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Response to the Workforce Strategy

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Friday, 3 March, 2017

It is very welcome news that the government's long-awaited Workforce Strategy for the early years sector has been announced today.

There is an encouraging hint in today's policy document that the government recognises the problematic lack of parity between Early Years Teacher (EYT)/Early Years Professional Status (EYPS) and qualified teachers status (QTS).  We would be concerned about opening up possibilities for those with EYT/EYPS to teach in school nursery and reception classes unless and until measures were in place to allow practitioners with these specialist graduate qualifications to achieve QTS, so we welcome the commitment to consult on this issue.  We believe that the only way to achieve full parity between EYT, EYPS and QTS is to bring the EYT qualification fully within the QTS route.

Many in the sector will welcome the decision to extend the GCSE maths and English requirements for Level 3 practitioners and enable other level 2 qualifications such as functional skills to be used as a valid alternative.  However, we also know that many within the sector would wish government to share our ambition that new entrants to the early years sector should be those with enthusiasm and aptitude for education; it should not be seen as a soft option for those who have not achieved academically.  In the longer term we would we would wish to see recruitment boosted by raising pay and status of early years practitioners, and making this an aspirational career choice.  

We welcome the government's commitments to improving careers advice about the breadth and diversity of roles within the sector, and also to attracting a more diverse workforce, including a greater number of men.  This matters not because children need male role models, but because men and women are equally capable of being excellent early years practitioners, and we want to ensure that we are recruiting the best candidates regardless of gender.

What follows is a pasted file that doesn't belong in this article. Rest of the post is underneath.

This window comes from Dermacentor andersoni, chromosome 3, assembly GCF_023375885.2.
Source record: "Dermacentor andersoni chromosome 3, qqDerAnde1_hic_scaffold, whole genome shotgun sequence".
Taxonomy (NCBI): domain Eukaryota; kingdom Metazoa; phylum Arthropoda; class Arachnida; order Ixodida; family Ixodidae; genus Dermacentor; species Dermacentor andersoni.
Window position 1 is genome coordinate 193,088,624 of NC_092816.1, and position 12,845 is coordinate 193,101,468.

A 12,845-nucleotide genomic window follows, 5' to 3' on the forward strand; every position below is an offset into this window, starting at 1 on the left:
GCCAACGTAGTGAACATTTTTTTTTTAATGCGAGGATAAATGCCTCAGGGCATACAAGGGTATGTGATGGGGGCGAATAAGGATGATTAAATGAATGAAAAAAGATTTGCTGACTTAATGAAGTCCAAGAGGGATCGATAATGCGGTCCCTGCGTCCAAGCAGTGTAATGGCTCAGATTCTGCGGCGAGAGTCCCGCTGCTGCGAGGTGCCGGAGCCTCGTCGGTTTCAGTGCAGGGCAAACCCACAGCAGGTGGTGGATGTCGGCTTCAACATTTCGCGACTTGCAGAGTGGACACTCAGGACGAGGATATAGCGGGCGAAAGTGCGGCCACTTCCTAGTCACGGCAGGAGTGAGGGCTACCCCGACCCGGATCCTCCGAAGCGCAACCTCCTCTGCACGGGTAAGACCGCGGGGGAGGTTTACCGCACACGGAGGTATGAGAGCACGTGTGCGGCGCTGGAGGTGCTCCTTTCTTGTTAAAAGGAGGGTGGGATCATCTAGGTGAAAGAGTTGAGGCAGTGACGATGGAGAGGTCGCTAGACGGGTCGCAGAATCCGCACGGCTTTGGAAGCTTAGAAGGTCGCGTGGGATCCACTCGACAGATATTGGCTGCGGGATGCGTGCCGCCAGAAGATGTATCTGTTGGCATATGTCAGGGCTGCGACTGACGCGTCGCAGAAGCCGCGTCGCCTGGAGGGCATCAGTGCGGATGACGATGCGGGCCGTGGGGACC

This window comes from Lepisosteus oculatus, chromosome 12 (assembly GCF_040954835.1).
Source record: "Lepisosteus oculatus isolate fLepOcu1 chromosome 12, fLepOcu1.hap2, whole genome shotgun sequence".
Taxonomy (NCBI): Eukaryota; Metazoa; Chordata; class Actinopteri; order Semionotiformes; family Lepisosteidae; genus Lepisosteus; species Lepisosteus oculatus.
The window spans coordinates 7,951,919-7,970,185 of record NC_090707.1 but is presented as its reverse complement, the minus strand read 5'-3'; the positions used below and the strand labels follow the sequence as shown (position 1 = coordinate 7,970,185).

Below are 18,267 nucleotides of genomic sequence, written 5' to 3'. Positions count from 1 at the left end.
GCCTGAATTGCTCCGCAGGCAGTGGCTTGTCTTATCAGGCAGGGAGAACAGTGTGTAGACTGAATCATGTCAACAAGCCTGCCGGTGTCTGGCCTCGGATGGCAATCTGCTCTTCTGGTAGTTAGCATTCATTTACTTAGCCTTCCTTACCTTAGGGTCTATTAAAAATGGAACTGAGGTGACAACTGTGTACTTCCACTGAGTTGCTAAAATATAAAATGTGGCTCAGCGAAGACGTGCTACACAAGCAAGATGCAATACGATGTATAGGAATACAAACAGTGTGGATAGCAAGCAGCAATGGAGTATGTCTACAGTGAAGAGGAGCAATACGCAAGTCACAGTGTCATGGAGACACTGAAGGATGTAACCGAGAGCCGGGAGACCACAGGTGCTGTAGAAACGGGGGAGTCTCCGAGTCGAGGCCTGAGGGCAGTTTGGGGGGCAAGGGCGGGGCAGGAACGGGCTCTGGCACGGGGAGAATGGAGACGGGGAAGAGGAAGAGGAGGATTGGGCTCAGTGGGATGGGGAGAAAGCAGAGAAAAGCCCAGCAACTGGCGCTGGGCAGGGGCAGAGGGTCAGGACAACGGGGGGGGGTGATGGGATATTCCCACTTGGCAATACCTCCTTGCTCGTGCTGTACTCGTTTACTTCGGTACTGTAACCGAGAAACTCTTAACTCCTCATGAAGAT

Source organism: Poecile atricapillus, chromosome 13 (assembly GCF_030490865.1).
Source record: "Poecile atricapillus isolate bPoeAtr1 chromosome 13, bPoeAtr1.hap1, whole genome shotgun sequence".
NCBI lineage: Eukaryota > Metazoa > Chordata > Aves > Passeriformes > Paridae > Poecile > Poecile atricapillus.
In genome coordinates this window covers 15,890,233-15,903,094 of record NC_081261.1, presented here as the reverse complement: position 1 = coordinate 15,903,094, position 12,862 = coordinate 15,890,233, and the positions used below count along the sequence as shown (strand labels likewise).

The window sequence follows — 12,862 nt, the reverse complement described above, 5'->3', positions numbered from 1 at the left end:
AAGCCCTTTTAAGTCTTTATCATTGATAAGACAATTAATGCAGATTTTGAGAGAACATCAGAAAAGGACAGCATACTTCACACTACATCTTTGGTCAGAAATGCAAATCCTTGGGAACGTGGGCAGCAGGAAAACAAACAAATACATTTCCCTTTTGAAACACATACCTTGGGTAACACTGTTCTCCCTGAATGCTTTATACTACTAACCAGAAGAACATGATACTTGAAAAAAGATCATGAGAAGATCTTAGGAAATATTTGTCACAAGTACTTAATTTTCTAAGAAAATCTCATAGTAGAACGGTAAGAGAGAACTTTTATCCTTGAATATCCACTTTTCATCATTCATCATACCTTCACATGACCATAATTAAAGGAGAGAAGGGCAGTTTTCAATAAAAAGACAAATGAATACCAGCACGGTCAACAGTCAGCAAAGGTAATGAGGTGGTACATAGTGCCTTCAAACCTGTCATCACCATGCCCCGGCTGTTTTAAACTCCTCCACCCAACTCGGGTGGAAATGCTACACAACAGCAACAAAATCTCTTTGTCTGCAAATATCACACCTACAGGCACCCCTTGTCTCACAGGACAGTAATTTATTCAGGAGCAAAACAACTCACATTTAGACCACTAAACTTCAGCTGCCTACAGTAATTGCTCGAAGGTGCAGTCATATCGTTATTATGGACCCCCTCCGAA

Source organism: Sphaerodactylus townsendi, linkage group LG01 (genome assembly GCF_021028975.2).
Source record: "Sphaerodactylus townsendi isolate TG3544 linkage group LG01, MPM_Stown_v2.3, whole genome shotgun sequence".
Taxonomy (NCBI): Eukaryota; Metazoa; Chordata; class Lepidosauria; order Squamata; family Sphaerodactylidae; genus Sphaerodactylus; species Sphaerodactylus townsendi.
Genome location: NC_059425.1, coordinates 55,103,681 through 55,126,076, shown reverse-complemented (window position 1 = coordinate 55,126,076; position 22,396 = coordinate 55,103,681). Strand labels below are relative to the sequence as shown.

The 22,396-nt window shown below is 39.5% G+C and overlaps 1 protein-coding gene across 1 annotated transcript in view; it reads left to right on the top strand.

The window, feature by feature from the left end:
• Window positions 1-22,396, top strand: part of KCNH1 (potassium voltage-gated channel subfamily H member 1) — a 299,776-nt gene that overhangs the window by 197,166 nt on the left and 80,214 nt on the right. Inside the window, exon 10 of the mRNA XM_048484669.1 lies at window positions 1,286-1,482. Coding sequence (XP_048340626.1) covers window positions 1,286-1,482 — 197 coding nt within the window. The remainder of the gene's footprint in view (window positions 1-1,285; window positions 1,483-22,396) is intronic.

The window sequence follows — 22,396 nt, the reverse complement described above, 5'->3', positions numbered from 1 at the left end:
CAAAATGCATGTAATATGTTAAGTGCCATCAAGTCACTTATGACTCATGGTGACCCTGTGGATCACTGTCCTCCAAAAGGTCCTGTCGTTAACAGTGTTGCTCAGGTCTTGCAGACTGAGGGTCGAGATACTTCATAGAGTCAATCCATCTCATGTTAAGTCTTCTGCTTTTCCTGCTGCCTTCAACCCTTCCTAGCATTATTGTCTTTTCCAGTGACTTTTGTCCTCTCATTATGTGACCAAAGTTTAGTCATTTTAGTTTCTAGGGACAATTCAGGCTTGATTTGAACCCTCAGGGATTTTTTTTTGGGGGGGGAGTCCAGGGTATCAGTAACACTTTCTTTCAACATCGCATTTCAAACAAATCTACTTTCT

The government's commitment to supporting CPD is welcome, but fails to recognise sufficiently the challenges facing practitioners and providers in relation to time and funding.  While some limited support is to be offered via the government's VCS grant scheme and encouraging the sector to buy in training, more needs to be done to make high quality, affordable CPD opportunities available to all.  It is vital that all staff have access to meaningful opportunities to extend their pedagogical knowledge and develop as reflective practitioners, not merely to access training on the bare essentials of their statutory responsibilities. The commitment to address the specific knowledge base required to support children with SEND is an area where it is vital to ensure all settings can be accessible and supportive of every child's needs.

We welcome the commitment to sector led improvement through the early years teaching schools.  Where other teaching schools are funded to deliver quality improvement programmes, it will be vital that they can demonstrate how they will provide appropriate early years expertise.

Finally we also welcome the recognition of the importance of CPD for staff delivering childcare qualifications in further education, and would encourage all such staff to make greater use of the resources available from professional associations such as Early Education, which are ideally placed to connect them with current research and best practice in the sector.

The greatest challenge presented by the workforce strategy will be to achieve its aims without significant additional funding at a time when local authority early years services are being cut and the combined introduction of the new funding formula and the 30 hours is raising great uncertainty for the sector's financial viability.  This makes it particularly crucial for government to work with sector bodies such as Early Education to make best use of all the good work already in place to support professional development and practice, and build capacity within the sector.

Notes to editors: 

Early Education (The British Association for Early Childhood Education) is the leading independent national charity for early years practitioners and parents, campaigning for the right of all children to education of the highest quality. Founded in 1923, it has members in England, Northern Ireland, Scotland and Wales and provides a national voice on matters that relate to effective early childhood education and care of young children from birth to eight. The organisation supports the professional development of practitioners through publications, training, conferences, seminars and access to a national and regional branch network. For more information on the work of Early Education visit www.early-education.org.uk